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Pandemic boosts these tech and biopharma REITs

Their clients are a Who's Who in these sectors, benefitting from growing demand.

Two types of Real Estate Investment Trusts (REITs) that have thrived during the pandemic have growing niches in the technology and biopharma industries.

Their clients are a Who’s Who in these sectors, benefitting from demand for data centres and server storage and acilities for biotech research and drug development. The companies they work with include the likes of Microsoft, Facebook, Bristol Myers Squibb, and Pfizer.

Here are updates. (All figures are in U.S. dollars)

Digital Realty Trust Inc. (NYSE: DLR) is a giant in the data centre world with 210+ properties in 14 countries on five continents. The U.S. and U.K. are its top regions, but it has two Toronto area facilities in Markham and Vaughan.

It has a market capitalization of $41.1 billion and about 21% of the global market share for data centres. The facilities are temperature-controlled with secure internet connections and high levels of data security. They capture the evolution of cloud computing and Digital’s clients, in addition to Microsoft and Facebook, include IBM, Apple, Google, and Oracle.

Performance: Digital Realty’s shares are up 3.2% in the last 12 months, and 10.6% year-to-date.

Recent developments: The company reported strong first quarter 2021 results on Thursday and raised its guidance. Free funds from operations (FFO) per share rose 9.1% year-over year to $1.67 and net income of $1.32 per share was 14.6% higher.

Revenues of $1.1 billion was a 32% increase from the same quarter last year.

CEO William Stein said performance was balanced across products and regions. He noted the company has adapted to the pandemic with all of its data centres remaining open, allowing personnel to provide services and support for customers.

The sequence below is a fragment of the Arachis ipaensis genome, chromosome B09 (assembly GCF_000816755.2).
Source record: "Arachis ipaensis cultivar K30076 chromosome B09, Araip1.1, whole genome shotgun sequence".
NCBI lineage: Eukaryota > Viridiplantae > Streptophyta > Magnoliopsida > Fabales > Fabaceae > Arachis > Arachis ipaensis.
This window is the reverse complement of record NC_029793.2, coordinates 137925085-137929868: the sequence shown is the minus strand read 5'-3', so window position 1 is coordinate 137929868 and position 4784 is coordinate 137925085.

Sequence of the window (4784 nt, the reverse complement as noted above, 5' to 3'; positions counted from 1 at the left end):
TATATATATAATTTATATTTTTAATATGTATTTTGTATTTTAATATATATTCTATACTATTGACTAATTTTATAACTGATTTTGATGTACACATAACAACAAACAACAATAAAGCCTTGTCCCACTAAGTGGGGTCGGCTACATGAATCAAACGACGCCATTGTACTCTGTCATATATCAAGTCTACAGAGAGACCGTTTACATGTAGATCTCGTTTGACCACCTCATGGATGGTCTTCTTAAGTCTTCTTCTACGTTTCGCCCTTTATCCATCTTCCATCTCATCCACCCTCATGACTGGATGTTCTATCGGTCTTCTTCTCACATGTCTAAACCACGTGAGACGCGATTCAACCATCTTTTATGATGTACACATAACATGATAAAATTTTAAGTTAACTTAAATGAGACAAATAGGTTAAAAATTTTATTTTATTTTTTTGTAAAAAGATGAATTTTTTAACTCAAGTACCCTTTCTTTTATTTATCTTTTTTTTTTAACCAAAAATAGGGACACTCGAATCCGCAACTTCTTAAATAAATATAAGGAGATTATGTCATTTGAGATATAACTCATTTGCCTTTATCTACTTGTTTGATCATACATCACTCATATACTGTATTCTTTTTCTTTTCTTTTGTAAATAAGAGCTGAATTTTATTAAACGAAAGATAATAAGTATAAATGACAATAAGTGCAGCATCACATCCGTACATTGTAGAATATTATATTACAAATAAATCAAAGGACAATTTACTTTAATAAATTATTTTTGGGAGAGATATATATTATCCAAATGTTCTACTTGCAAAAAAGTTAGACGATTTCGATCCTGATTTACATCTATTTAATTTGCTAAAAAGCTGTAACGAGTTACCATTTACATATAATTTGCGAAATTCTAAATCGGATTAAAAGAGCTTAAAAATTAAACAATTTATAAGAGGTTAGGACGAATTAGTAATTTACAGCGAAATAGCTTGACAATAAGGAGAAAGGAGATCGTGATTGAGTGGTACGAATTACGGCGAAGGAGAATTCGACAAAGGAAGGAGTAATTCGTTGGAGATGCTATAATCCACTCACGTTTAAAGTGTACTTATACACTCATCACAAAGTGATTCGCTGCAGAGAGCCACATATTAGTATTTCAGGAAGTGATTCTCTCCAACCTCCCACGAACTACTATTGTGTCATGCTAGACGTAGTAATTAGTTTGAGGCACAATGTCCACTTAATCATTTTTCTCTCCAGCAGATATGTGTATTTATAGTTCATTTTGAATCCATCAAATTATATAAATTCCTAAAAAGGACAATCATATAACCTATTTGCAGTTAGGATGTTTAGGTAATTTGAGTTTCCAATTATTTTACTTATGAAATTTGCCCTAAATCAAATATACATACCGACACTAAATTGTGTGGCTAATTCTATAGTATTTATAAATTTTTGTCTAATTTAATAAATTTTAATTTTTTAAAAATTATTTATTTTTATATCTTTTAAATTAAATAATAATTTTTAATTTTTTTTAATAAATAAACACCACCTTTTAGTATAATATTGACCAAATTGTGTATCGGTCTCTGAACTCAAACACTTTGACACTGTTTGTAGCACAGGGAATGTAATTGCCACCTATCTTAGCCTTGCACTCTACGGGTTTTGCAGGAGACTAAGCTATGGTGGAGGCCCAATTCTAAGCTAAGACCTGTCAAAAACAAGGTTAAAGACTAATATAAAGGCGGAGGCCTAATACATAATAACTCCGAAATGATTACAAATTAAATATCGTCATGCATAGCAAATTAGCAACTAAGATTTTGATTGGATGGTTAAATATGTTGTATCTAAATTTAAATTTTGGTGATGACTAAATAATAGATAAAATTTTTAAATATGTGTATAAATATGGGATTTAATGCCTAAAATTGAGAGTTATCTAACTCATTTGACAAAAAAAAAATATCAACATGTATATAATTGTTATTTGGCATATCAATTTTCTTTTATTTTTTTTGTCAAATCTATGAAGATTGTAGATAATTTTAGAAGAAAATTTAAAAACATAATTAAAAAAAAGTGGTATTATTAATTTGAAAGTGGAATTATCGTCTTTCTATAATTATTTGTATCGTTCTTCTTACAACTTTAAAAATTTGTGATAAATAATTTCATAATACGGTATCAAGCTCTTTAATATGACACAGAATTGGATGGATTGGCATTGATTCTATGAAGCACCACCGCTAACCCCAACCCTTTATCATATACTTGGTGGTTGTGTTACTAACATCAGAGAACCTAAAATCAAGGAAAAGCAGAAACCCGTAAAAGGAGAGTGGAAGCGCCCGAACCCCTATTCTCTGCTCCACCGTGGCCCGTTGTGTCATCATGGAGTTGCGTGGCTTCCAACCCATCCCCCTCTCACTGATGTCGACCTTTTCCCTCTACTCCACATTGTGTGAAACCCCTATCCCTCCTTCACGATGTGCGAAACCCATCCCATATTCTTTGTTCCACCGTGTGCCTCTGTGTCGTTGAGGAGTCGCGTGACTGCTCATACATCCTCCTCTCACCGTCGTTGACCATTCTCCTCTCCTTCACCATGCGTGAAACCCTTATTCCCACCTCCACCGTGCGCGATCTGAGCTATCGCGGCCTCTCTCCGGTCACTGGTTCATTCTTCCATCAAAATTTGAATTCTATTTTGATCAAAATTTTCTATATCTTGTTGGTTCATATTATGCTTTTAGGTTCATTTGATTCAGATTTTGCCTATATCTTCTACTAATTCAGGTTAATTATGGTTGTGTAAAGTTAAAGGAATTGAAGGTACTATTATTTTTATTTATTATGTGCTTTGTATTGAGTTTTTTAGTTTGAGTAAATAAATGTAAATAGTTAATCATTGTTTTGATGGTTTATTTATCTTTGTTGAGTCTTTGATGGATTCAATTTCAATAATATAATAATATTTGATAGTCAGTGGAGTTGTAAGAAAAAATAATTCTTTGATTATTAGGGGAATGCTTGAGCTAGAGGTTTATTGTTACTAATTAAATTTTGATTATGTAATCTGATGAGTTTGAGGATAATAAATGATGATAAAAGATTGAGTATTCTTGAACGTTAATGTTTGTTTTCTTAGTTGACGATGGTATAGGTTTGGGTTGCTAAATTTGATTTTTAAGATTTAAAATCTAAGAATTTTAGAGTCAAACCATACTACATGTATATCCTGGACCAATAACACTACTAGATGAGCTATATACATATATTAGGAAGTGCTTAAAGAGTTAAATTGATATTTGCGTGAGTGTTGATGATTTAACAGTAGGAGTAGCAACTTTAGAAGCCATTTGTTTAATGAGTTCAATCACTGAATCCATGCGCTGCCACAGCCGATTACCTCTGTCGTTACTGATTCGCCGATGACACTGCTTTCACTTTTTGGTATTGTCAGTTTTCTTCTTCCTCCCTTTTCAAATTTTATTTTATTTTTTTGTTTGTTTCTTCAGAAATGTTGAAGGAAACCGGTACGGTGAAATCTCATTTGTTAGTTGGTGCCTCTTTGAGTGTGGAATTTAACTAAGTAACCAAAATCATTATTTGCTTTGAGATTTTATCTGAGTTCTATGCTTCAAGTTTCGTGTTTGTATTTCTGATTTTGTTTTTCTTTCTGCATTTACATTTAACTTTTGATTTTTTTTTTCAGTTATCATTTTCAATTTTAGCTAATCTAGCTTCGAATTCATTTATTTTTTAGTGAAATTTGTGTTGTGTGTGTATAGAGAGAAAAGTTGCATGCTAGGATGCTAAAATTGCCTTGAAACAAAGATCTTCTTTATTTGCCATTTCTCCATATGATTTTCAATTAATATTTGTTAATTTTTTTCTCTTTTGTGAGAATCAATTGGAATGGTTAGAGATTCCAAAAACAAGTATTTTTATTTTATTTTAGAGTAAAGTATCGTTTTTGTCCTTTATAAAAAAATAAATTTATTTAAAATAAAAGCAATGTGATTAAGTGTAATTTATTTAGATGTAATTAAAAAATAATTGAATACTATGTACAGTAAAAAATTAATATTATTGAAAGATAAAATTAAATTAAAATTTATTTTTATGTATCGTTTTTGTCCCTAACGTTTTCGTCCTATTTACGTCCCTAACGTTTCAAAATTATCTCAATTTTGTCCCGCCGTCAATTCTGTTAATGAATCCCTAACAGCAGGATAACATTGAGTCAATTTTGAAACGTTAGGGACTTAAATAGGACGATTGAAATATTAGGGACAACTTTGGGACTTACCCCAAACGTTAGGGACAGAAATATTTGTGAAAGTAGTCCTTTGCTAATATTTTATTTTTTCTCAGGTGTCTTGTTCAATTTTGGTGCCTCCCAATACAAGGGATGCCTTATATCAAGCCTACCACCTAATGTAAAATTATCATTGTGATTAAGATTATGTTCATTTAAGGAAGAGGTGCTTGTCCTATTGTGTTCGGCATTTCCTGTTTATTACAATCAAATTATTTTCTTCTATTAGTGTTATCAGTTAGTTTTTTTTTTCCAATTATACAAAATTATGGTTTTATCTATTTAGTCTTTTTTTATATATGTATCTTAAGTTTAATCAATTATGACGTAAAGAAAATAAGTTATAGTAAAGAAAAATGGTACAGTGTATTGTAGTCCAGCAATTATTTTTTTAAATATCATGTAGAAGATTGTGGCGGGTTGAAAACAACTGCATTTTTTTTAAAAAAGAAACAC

Dividend: Digital Realty has raised its dividend in each of the past 16 years. Its latest increase was with the March payment, a 3.6% rise to $1.16 per share quarterly. It yields 3.1% at current prices.

Tax implications: Distributions received in a non-registered account or a Tax-Free Savings Account will be subject to a 15% withholding tax.

Discussion: Digital continues to expand its global footprint. Its clients are well suited to thriving during and after the pandemic given that cloud computing is in its early stages and its customers are industry leaders.

Alexandria Real Estate Equities Inc. (NYSE: ARE) rents labs and offices to life science and technology companies. All its properties are in the U.S. with most clustered around universities. In addition to Bristol Myers Squibb and Pfizer, its tenants include Google and Eli Lilly.

Performance: The shares are up 17% since being recommended and 18.7% in the past 12 months. Year-to-date the shares are up by 0.5%.

Recent developments: In February, Alexandria reported 2020 full year revenues of $1.89 billion, up 23% year-over-year. Free funds from operations of $983 million were 18% higher year-over-year.  It noted that 55% of annual rental revenue comes from investment-grade or publicly traded large cap tenants and the weighted-average lease term is 7.6 years.

Dividend: Alexandria increased its dividend by 3% with the December payment. It increased it again by 6% with the April 15 payment. The $4.30 annual payment yields 2.4% at current prices. Between 2010 and 2020, Alexandria increased its dividend 19 times, for an average of just under two per year.

Tax implications: Distributions received in a non-registered account or a Tax-Free Savings Account will be subject to a 15% withholding tax.

Discussion: Alexandria concentrates on facilities near university innovation clusters in urban centres. The facilities occupy prime space, and offer access to skilled workers. This creates high barriers to entry for their competitors. About 36% of rental revenue is in the Boston area, 25% in San Francisco, and 16% in San Diego.

The 18% increase in free funds from operations (FFO) in 2020 is a key number. REITs tend to use FFO as a more accurate measure of performance than earnings per share. That is because real estate companies have a lot of depreciation which is a non-cash expense, but depreciation charges understate cash flow. Rising FFO shows strong growth.

This is an edited version of article that appeared in the Internet Wealth Builder on April 26, 2021.  For information on how to reprint this article please view this page.

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